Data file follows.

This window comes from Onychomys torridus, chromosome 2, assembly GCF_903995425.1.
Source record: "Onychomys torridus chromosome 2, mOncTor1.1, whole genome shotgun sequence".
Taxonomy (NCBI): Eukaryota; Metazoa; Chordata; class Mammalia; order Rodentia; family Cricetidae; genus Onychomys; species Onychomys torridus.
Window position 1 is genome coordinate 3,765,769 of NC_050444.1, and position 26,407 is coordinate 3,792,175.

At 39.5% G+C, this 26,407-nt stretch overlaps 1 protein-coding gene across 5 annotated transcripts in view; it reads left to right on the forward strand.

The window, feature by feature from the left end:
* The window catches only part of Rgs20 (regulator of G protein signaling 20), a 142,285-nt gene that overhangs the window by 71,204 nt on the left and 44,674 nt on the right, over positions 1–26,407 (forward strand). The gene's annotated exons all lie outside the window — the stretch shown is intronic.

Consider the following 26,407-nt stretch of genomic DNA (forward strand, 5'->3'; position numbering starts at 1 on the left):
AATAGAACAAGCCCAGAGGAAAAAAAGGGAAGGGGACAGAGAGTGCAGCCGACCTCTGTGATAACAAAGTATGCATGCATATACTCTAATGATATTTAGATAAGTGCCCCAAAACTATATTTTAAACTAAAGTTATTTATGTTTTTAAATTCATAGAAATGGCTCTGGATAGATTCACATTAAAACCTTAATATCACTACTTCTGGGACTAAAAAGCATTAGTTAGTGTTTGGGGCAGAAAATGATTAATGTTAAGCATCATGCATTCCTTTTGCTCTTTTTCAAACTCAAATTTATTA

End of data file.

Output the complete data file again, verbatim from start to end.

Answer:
This window comes from Onychomys torridus, chromosome 2, assembly GCF_903995425.1.
Source record: "Onychomys torridus chromosome 2, mOncTor1.1, whole genome shotgun sequence".
Taxonomy (NCBI): Eukaryota; Metazoa; Chordata; class Mammalia; order Rodentia; family Cricetidae; genus Onychomys; species Onychomys torridus.
Window position 1 is genome coordinate 3,765,769 of NC_050444.1, and position 26,407 is coordinate 3,792,175.

At 39.5% G+C, this 26,407-nt stretch overlaps 1 protein-coding gene across 5 annotated transcripts in view; it reads left to right on the forward strand.

The window, feature by feature from the left end:
* The window catches only part of Rgs20 (regulator of G protein signaling 20), a 142,285-nt gene that overhangs the window by 71,204 nt on the left and 44,674 nt on the right, over positions 1–26,407 (forward strand). The gene's annotated exons all lie outside the window — the stretch shown is intronic.

Consider the following 26,407-nt stretch of genomic DNA (forward strand, 5'->3'; position numbering starts at 1 on the left):
AATAGAACAAGCCCAGAGGAAAAAAAGGGAAGGGGACAGAGAGTGCAGCCGACCTCTGTGATAACAAAGTATGCATGCATATACTCTAATGATATTTAGATAAGTGCCCCAAAACTATATTTTAAACTAAAGTTATTTATGTTTTTAAATTCATAGAAATGGCTCTGGATAGATTCACATTAAAACCTTAATATCACTACTTCTGGGACTAAAAAGCATTAGTTAGTGTTTGGGGCAGAAAATGATTAATGTTAAGCATCATGCATTCCTTTTGCTCTTTTTCAAACTCAAATTTATTA